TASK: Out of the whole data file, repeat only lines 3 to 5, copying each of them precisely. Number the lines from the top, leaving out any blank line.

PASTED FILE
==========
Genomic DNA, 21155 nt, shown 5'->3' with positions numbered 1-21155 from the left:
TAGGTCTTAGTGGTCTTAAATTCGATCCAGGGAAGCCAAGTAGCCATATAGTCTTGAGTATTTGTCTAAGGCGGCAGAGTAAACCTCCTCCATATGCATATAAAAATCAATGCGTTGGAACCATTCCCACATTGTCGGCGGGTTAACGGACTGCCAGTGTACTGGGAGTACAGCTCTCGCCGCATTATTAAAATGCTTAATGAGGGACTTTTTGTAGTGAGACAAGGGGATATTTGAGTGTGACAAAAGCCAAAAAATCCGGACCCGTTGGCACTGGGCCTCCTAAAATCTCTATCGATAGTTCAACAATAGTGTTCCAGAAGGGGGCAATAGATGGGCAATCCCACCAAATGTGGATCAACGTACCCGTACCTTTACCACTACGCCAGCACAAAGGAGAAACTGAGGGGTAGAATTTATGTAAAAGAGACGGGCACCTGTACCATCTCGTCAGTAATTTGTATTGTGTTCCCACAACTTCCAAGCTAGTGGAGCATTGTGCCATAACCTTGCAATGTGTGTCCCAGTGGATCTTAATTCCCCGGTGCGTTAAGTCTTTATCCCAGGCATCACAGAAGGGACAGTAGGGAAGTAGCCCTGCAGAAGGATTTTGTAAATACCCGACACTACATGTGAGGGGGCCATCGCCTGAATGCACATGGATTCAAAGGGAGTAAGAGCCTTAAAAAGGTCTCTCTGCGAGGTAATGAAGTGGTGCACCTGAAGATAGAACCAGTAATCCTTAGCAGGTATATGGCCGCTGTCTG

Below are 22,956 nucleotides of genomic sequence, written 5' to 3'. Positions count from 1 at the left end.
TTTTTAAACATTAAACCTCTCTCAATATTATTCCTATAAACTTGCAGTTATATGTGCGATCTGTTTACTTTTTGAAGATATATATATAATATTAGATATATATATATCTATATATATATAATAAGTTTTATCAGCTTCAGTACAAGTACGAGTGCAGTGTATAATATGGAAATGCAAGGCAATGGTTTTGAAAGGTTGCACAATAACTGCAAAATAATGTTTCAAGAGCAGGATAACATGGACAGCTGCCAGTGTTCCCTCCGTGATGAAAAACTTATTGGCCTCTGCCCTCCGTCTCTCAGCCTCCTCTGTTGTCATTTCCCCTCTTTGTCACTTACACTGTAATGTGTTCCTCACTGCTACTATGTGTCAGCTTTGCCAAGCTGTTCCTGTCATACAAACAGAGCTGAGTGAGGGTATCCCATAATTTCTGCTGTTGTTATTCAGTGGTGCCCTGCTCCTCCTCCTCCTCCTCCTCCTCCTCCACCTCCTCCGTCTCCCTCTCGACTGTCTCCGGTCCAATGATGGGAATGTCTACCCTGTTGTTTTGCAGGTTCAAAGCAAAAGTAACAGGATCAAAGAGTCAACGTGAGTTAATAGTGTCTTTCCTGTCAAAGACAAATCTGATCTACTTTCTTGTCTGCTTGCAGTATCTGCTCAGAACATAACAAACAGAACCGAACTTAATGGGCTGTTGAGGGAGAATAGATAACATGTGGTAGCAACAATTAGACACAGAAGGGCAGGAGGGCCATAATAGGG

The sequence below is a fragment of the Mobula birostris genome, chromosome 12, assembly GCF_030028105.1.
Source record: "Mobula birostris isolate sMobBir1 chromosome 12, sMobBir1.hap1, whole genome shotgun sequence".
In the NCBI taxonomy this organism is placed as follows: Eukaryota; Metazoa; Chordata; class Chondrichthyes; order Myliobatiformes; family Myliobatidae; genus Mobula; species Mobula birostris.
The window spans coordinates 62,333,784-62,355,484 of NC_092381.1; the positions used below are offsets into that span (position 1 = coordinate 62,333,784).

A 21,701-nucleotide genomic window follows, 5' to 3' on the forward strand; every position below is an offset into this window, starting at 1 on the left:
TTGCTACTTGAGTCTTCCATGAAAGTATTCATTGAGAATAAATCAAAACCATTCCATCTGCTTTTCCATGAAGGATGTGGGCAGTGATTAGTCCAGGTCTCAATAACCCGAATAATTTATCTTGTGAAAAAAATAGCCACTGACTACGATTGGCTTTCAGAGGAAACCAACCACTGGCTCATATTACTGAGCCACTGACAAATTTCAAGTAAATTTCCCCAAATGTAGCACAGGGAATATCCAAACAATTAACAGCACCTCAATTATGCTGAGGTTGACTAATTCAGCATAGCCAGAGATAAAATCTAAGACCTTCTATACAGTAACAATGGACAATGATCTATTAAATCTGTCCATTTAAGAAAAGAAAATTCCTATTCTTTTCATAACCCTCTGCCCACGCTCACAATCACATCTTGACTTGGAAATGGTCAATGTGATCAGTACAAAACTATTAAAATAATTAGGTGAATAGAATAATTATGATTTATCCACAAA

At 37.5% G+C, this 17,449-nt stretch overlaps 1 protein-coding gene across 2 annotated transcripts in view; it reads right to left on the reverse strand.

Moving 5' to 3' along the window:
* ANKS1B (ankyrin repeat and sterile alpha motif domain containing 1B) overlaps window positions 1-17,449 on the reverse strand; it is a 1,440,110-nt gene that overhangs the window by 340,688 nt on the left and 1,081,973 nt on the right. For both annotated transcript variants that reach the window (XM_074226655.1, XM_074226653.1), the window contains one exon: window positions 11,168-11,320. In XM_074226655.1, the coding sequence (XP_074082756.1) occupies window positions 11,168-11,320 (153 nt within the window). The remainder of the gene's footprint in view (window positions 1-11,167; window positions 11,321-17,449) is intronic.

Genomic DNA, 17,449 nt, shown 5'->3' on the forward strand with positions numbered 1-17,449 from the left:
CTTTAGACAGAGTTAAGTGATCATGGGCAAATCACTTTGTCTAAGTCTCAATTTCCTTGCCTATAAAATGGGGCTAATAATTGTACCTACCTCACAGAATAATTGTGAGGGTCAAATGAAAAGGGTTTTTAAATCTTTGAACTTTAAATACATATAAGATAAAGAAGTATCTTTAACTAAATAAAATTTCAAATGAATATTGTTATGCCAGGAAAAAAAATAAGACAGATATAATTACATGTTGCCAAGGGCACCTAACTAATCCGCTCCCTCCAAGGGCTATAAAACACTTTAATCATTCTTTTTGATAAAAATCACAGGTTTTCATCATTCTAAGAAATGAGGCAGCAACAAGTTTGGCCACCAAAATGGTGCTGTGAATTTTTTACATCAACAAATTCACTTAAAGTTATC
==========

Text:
Below are 22,956 nucleotides of genomic sequence, written 5' to 3'. Positions count from 1 at the left end.
TTTTTAAACATTAAACCTCTCTCAATATTATTCCTATAAACTTGCAGTTATATGTGCGATCTGTTTACTTTTTGAAGATATATATATAATATTAGATATATATATATCTATATATATATAATAAGTTTTATCAGCTTCAGTACAAGTACGAGTGCAGTGTATAATATGGAAATGCAAGGCAATGGTTTTGAAAGGTTGCACAATAACTGCAAAATAATGTTTCAAGAGCAGGATAACATGGACAGCTGCCAGTGTTCCCTCCGTGATGAAAAACTTATTGGCCTCTGCCCTCCGTCTCTCAGCCTCCTCTGTTGTCATTTCCCCTCTTTGTCACTTACACTGTAATGTGTTCCTCACTGCTACTATGTGTCAGCTTTGCCAAGCTGTTCCTGTCATACAAACAGAGCTGAGTGAGGGTATCCCATAATTTCTGCTGTTGTTATTCAGTGGTGCCCTGCTCCTCCTCCTCCTCCTCCTCCTCCTCCACCTCCTCCGTCTCCCTCTCGACTGTCTCCGGTCCAATGATGGGAATGTCTACCCTGTTGTTTTGCAGGTTCAAAGCAAAAGTAACAGGATCAAAGAGTCAACGTGAGTTAATAGTGTCTTTCCTGTCAAAGACAAATCTGATCTACTTTCTTGTCTGCTTGCAGTATCTGCTCAGAACATAACAAACAGAACCGAACTTAATGGGCTGTTGAGGGAGAATAGATAACATGTGGTAGCAACAATTAGACACAGAAGGGCAGGAGGGCCATAATAGGG

The sequence below is a fragment of the Mobula birostris genome, chromosome 12, assembly GCF_030028105.1.